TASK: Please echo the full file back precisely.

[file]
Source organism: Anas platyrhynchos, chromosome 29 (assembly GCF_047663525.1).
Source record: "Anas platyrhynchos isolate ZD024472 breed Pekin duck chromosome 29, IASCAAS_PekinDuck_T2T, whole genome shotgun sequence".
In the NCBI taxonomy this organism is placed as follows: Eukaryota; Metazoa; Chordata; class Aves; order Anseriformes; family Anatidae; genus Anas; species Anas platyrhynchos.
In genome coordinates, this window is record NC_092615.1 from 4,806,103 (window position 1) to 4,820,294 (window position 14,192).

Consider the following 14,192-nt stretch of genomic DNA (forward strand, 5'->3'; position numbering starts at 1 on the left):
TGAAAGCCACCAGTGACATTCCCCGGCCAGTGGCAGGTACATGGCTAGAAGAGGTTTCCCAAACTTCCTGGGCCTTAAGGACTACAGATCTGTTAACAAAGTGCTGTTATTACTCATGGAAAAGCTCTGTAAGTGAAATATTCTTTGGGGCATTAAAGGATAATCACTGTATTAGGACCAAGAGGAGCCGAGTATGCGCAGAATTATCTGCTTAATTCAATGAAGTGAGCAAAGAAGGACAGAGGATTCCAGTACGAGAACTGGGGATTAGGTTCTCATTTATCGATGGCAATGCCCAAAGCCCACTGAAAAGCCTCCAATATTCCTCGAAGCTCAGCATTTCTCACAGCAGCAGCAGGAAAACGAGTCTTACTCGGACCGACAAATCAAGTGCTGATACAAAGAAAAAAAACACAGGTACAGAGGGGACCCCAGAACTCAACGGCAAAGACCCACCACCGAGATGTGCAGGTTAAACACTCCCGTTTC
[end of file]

Source organism: Anas platyrhynchos, chromosome 29 (assembly GCF_047663525.1).
Source record: "Anas platyrhynchos isolate ZD024472 breed Pekin duck chromosome 29, IASCAAS_PekinDuck_T2T, whole genome shotgun sequence".
In the NCBI taxonomy this organism is placed as follows: Eukaryota; Metazoa; Chordata; class Aves; order Anseriformes; family Anatidae; genus Anas; species Anas platyrhynchos.
In genome coordinates, this window is record NC_092615.1 from 4,806,103 (window position 1) to 4,820,294 (window position 14,192).

Consider the following 14,192-nt stretch of genomic DNA (forward strand, 5'->3'; position numbering starts at 1 on the left):
TGAAAGCCACCAGTGACATTCCCCGGCCAGTGGCAGGTACATGGCTAGAAGAGGTTTCCCAAACTTCCTGGGCCTTAAGGACTACAGATCTGTTAACAAAGTGCTGTTATTACTCATGGAAAAGCTCTGTAAGTGAAATATTCTTTGGGGCATTAAAGGATAATCACTGTATTAGGACCAAGAGGAGCCGAGTATGCGCAGAATTATCTGCTTAATTCAATGAAGTGAGCAAAGAAGGACAGAGGATTCCAGTACGAGAACTGGGGATTAGGTTCTCATTTATCGATGGCAATGCCCAAAGCCCACTGAAAAGCCTCCAATATTCCTCGAAGCTCAGCATTTCTCACAGCAGCAGCAGGAAAACGAGTCTTACTCGGACCGACAAATCAAGTGCTGATACAAAGAAAAAAAACACAGGTACAGAGGGGACCCCAGAACTCAACGGCAAAGACCCACCACCGAGATGTGCAGGTTAAACACTCCCGTTTC